Prof. Naftali Tishby

Machine Learning and Computational Biophysics

Prof. Naftali Tishby is a professor of Computer Science and the director of the Interdisciplinary Center for Neural Computation (ICNC). He is holding Ruth and Stan Flinkman Chair for Brain Research at the Edmond and Lily Safra Center for Brain Science (ELSC) at the Hebrew University of Jerusalem. He is one of the leaders of machine learning research and computational neuroscience in Israel and his numerous ex-students serve at key academic and industrial research positions all over the world. Prof. Tishby was the founding chair of the new computer-engineering program, and a director of the Leibnitz research center in computer science, at the Hebrew university.

He received his PhD in theoretical physics from the Hebrew university in 1985 and was a research staff member at MIT and Bell Labs from 1985 and 1991. Prof. Tishby was also a visiting professor at Princeton NECI, University of Pennsylvania, UCSB, and IBM research.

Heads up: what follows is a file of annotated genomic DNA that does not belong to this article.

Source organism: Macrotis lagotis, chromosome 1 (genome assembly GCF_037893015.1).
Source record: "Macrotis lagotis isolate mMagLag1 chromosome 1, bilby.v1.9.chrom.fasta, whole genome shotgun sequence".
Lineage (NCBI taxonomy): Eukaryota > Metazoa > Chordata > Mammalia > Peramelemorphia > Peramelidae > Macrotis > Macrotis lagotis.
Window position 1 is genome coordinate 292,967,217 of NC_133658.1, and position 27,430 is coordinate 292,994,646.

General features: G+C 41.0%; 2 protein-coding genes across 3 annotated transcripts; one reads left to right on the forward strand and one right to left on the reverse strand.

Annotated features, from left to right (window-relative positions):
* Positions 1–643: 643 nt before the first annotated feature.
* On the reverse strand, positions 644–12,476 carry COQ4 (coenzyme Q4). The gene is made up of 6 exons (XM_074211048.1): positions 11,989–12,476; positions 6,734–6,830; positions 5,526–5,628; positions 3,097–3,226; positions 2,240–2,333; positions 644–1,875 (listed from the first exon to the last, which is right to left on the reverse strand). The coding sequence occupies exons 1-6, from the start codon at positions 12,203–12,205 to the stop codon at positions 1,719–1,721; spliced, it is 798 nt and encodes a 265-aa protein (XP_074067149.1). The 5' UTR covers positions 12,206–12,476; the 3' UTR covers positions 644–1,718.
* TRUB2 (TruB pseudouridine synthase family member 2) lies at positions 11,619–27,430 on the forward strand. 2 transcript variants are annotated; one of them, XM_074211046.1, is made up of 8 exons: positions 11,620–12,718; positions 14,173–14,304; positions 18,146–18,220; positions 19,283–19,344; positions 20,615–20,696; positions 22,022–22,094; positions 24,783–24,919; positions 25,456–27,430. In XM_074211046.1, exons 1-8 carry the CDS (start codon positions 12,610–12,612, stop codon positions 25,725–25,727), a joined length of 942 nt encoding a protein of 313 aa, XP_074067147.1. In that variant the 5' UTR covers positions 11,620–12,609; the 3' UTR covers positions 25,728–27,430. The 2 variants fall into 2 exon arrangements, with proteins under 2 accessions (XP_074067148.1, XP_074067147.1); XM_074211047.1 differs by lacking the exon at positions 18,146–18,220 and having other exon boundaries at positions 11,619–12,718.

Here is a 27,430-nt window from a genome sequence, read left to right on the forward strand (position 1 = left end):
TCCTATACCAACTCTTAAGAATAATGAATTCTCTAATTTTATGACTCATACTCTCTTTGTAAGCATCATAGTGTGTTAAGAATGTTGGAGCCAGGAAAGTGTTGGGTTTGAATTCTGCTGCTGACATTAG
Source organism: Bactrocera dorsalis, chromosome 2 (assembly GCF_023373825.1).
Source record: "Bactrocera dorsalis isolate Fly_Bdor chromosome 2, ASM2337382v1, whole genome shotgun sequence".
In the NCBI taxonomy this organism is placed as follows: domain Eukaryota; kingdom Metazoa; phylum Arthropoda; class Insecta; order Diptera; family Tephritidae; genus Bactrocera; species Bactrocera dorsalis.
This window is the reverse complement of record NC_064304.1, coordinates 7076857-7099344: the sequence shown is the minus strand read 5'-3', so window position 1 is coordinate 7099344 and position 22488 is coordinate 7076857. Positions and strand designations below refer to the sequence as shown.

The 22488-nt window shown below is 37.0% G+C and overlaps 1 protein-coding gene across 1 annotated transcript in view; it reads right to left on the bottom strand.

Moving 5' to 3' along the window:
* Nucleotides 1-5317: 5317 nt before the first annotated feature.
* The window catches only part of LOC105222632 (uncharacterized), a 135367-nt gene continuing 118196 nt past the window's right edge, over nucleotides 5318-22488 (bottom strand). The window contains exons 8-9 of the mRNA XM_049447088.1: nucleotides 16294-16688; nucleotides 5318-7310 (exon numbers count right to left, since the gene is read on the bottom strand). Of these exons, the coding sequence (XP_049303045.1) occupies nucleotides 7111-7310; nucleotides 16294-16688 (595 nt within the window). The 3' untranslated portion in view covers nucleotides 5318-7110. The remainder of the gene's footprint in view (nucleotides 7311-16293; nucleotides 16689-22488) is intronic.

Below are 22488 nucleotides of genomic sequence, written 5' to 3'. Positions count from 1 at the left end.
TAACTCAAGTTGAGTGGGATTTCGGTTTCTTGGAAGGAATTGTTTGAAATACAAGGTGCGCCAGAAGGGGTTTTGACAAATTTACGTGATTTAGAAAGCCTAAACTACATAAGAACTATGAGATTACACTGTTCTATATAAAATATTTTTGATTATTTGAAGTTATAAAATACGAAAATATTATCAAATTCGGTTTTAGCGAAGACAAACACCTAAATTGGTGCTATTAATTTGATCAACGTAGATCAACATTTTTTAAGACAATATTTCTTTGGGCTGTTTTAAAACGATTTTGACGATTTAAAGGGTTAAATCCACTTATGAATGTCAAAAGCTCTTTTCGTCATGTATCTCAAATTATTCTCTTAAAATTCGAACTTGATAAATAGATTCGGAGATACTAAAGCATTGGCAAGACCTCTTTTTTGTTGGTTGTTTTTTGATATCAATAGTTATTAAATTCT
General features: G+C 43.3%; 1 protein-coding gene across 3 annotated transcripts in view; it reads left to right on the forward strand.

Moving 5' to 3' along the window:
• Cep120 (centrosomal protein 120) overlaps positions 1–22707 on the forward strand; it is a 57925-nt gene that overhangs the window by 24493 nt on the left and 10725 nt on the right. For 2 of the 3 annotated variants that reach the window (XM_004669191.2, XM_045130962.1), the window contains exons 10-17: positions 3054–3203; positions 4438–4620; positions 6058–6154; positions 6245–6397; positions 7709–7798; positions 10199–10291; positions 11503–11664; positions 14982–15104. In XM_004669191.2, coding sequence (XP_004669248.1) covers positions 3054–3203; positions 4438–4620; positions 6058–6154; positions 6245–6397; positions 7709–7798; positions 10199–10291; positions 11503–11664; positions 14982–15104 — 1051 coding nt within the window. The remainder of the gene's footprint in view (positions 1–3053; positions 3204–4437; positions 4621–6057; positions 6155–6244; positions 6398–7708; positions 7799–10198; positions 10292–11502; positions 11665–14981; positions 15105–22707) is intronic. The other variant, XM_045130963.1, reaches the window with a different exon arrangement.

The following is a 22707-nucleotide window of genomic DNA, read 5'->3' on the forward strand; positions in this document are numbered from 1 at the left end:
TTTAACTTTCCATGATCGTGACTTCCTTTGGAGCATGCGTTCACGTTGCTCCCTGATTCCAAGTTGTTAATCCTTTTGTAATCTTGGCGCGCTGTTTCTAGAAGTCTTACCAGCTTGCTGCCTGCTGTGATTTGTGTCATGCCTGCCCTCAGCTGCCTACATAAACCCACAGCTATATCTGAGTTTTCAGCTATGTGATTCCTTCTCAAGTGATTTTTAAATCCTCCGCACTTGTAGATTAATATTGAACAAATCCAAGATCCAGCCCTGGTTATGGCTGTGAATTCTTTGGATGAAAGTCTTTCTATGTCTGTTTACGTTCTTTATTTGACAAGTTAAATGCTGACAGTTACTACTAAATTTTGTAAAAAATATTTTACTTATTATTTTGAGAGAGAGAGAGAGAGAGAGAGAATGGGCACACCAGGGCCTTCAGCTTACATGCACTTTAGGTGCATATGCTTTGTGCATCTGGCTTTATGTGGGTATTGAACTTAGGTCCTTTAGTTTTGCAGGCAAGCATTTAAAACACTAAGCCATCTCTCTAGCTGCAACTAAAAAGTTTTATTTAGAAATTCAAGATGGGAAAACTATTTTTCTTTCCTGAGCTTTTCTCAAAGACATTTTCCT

His current research is at the interface between computer science, statistical physics, and computational neuroscience. He pioneered various applications of statistical physics and information theory in computational learning theory. More recently, he has been working on the foundations of biological information processing and the connections between dynamics and information. He has introduced with his colleagues new theoretical frameworks for optimal adaptation and efficient information representation in biology, such as the Information Bottleneck method and the Minimum Information principle for neural coding.

Research: 

The interface between computer science, physics, and biology provides some of the most challenging problems in today’s science and technology. We focus on organizing computational principles that govern information processing in biology, at all levels. To this end, we employ and develop methods that stem from statistical physics, information theory and computational learning theory, to analyze biological data and develop biologically inspired algorithms that can account for the observed performance of biological systems. We hope to find simple yet powerful computational mechanisms that may characterize evolved and adaptive systems, from the molecular level to the whole computational brain and interacting populations.  An example is the Information Bottleneck method that provides a general principle for extracting relevant structure in multivariate data, characterizes complex processes, and suggests a general approach for understanding optimal adaptive biological behavior.